“Our premise is that if we can intervene early with ALS, we can treat it before the onset of symptoms and perhaps delay or prevent it.”
One of his ongoing clinical trials, known as ATLAS, seeks to evaluate whether the investigational drug tofersen can delay or slow the onset of ALS in presymptomatic individuals with a highly penetrant SOD1 mutation associated with rapidly progressive disease. Sponsored by the biotechnology company Biogen and designed by Dr. Benatar in collaboration with Biogen, this trial could begin to answer the crucial questions of who should get presymptomatic treatment and when.
ATLAS is the first interventional trial for presymptomatic ALS. Though genetic ALS accounts for only 10% to 15% of all cases and SOD1 mutations are responsible for 20% of those, Dr. Benatar believes that proof of principle, through ATLAS, of the critical need for early intervention could have wide-ranging implications for genetic and nongenetic forms of ALS and other neurodegenerative diseases.
ATLAS is based in part on work conducted by Dr. Benatar and Joanne Wuu, Sc.M., research associate professor of neurology and associate director of research at the ALS Center. Through their ongoing Pre-fALS (presymptomatic familial ALS) study, they have been studying presymptomatic gene mutation carriers for about 15 years. A critical breakthrough came in 2017, when they discovered that levels of a protein biomarker in the blood — neurofilament light (NfL) — are elevated six to 12 months before the actual onset of symptoms. In subsequent work, they found that in individuals with certain gene mutations, NfL elevation may appear years before symptom onset.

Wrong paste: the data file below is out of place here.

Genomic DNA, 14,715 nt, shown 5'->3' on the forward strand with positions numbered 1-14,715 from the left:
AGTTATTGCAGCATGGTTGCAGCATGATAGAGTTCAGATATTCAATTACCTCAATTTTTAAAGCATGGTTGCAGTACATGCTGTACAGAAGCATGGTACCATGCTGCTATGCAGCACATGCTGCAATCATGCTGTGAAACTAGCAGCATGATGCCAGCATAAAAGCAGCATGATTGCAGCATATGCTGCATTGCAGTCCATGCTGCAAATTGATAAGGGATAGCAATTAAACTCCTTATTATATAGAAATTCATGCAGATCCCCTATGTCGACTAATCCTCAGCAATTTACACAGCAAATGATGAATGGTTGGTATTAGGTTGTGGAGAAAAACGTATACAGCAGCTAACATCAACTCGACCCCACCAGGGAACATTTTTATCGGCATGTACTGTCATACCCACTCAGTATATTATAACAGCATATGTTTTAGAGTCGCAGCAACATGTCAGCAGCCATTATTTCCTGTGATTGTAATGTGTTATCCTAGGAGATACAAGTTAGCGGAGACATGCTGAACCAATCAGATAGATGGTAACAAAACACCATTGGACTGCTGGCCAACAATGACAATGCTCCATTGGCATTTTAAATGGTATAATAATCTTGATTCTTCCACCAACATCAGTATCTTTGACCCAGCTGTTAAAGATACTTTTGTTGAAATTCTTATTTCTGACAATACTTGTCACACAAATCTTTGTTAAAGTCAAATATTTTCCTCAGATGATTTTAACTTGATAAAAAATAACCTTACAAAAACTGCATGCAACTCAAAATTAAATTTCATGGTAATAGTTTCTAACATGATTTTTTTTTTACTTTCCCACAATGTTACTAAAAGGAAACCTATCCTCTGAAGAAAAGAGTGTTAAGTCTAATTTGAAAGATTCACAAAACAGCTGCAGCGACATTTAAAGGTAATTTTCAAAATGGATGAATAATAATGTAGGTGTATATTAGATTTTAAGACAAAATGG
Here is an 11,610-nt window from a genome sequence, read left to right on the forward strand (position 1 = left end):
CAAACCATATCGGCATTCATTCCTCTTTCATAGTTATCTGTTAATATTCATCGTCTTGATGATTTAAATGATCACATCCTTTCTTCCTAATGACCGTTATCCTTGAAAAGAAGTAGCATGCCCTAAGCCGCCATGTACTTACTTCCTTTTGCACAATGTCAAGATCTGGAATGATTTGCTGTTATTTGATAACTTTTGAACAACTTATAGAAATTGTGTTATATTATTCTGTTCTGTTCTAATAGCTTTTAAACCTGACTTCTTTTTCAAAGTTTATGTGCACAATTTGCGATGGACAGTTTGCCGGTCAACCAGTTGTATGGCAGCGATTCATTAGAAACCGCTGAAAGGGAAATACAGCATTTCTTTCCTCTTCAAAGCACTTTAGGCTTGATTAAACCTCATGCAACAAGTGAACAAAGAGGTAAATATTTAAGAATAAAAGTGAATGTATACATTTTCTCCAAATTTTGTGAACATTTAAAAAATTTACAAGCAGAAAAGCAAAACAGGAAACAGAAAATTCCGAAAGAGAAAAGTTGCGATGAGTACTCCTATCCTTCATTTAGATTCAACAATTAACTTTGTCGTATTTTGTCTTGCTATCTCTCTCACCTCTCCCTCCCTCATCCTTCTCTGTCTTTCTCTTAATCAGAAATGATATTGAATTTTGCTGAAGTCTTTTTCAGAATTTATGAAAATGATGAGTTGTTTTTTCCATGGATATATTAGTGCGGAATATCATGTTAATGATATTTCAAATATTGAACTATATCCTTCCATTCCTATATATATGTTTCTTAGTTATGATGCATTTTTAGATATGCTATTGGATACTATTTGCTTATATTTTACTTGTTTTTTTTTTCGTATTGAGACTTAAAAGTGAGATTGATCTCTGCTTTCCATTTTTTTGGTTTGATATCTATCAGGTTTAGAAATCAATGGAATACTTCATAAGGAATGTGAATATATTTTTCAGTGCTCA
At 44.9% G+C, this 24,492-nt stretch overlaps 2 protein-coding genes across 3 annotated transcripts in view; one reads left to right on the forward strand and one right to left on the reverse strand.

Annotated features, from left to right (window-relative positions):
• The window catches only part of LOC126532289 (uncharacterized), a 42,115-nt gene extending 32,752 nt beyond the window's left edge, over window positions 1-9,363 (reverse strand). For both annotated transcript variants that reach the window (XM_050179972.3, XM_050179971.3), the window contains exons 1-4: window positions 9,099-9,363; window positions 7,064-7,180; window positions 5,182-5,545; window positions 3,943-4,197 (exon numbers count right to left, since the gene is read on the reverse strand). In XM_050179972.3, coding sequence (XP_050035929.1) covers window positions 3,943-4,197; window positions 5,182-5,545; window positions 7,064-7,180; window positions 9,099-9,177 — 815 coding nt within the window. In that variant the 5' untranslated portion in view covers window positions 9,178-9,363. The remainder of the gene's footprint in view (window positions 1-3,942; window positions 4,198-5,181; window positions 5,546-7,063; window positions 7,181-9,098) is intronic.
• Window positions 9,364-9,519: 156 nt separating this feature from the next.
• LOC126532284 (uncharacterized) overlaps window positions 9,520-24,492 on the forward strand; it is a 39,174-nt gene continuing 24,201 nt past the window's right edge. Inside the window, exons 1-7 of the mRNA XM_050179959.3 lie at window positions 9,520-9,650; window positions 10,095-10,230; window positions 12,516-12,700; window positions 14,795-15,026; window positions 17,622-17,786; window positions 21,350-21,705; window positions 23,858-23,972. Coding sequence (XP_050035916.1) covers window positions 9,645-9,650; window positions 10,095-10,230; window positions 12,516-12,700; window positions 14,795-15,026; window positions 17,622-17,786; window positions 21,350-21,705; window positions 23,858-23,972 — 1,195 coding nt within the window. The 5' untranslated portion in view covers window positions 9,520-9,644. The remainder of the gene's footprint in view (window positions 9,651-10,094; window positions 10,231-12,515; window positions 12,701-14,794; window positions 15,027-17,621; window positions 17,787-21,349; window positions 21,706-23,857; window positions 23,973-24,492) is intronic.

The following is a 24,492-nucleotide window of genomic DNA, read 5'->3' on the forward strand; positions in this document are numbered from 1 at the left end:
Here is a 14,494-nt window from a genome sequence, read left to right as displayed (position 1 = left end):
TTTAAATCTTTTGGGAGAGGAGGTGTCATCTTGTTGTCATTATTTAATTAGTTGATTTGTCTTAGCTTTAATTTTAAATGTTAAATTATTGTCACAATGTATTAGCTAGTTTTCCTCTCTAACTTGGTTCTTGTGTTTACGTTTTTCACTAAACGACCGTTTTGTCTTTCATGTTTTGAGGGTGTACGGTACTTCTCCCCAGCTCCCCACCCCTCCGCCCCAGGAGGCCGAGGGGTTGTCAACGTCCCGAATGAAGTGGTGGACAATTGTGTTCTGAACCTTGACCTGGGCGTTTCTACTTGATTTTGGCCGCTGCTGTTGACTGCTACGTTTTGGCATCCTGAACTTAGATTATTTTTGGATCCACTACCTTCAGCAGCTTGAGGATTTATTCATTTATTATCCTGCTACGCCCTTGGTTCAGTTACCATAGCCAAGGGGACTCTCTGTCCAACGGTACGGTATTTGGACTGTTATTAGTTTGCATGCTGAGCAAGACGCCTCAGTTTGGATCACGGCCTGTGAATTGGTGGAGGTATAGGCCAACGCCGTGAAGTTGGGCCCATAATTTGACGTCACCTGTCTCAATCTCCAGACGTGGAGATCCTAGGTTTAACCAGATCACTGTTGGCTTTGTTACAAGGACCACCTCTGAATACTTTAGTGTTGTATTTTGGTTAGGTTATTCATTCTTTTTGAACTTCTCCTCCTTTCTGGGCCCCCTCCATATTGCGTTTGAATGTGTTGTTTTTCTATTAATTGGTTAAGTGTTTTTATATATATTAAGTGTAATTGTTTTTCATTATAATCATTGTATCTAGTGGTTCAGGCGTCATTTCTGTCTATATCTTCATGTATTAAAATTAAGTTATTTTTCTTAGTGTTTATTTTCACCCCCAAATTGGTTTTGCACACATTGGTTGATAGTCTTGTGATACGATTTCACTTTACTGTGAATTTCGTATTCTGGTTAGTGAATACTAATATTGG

A Powerful Clinical Detection Tool
“Our ability to detect neurofilament elevation presymptomatically, and to use this as a tool to predict when people will develop overt clinical manifestations of the disease, is a game-changer,” Dr. Benatar explained. “It empowers us to intervene early and potentially to prevent the clinical onset of the disease.”
The international multisite ATLAS is currently enrolling participants. The researchers hope to track NfL levels in 150 presymptomatic SOD1 gene mutation carriers. When a participant’s NfL levels increase but no symptoms have appeared, the individual will be randomly assigned to receive either tofersen or a placebo. If clinical symptoms of ALS do subsequently appear, the placebo group will switch to receiving tofersen. (So far, Biogen’s tofersen trials have had mixed results. Nonetheless, the drug does reduce NfL levels, and patients who have been taking it for a year, compared to those who have been only taking it for six months, show better clinical outcomes.